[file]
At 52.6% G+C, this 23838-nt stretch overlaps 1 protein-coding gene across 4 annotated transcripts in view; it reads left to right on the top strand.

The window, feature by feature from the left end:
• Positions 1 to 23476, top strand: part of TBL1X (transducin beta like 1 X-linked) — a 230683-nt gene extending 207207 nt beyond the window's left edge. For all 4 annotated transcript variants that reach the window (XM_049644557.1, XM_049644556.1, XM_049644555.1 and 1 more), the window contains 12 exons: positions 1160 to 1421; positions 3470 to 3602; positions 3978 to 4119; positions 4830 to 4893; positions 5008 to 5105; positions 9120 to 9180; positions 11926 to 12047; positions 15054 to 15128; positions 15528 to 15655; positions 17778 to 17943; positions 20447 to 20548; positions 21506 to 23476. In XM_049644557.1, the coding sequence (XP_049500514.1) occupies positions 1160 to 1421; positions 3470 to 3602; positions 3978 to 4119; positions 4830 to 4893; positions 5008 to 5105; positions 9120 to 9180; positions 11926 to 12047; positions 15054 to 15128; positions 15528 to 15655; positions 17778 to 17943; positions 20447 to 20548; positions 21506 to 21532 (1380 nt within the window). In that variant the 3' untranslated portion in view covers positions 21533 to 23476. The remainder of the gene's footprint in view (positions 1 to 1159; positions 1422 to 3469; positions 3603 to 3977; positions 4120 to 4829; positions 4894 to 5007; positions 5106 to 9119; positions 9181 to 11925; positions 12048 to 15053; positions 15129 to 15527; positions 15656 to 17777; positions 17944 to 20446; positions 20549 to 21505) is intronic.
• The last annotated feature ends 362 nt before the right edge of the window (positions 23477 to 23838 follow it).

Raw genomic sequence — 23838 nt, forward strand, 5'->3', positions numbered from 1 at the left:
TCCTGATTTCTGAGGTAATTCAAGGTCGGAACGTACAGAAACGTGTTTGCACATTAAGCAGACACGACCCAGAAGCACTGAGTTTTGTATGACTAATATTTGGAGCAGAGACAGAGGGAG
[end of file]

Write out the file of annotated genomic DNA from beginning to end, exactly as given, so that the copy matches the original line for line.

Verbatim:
At 52.6% G+C, this 23838-nt stretch overlaps 1 protein-coding gene across 4 annotated transcripts in view; it reads left to right on the top strand.

The window, feature by feature from the left end:
• Positions 1 to 23476, top strand: part of TBL1X (transducin beta like 1 X-linked) — a 230683-nt gene extending 207207 nt beyond the window's left edge. For all 4 annotated transcript variants that reach the window (XM_049644557.1, XM_049644556.1, XM_049644555.1 and 1 more), the window contains 12 exons: positions 1160 to 1421; positions 3470 to 3602; positions 3978 to 4119; positions 4830 to 4893; positions 5008 to 5105; positions 9120 to 9180; positions 11926 to 12047; positions 15054 to 15128; positions 15528 to 15655; positions 17778 to 17943; positions 20447 to 20548; positions 21506 to 23476. In XM_049644557.1, the coding sequence (XP_049500514.1) occupies positions 1160 to 1421; positions 3470 to 3602; positions 3978 to 4119; positions 4830 to 4893; positions 5008 to 5105; positions 9120 to 9180; positions 11926 to 12047; positions 15054 to 15128; positions 15528 to 15655; positions 17778 to 17943; positions 20447 to 20548; positions 21506 to 21532 (1380 nt within the window). In that variant the 3' untranslated portion in view covers positions 21533 to 23476. The remainder of the gene's footprint in view (positions 1 to 1159; positions 1422 to 3469; positions 3603 to 3977; positions 4120 to 4829; positions 4894 to 5007; positions 5106 to 9119; positions 9181 to 11925; positions 12048 to 15053; positions 15129 to 15527; positions 15656 to 17777; positions 17944 to 20446; positions 20549 to 21505) is intronic.
• The last annotated feature ends 362 nt before the right edge of the window (positions 23477 to 23838 follow it).

Raw genomic sequence — 23838 nt, forward strand, 5'->3', positions numbered from 1 at the left:
TCCTGATTTCTGAGGTAATTCAAGGTCGGAACGTACAGAAACGTGTTTGCACATTAAGCAGACACGACCCAGAAGCACTGAGTTTTGTATGACTAATATTTGGAGCAGAGACAGAGGGAG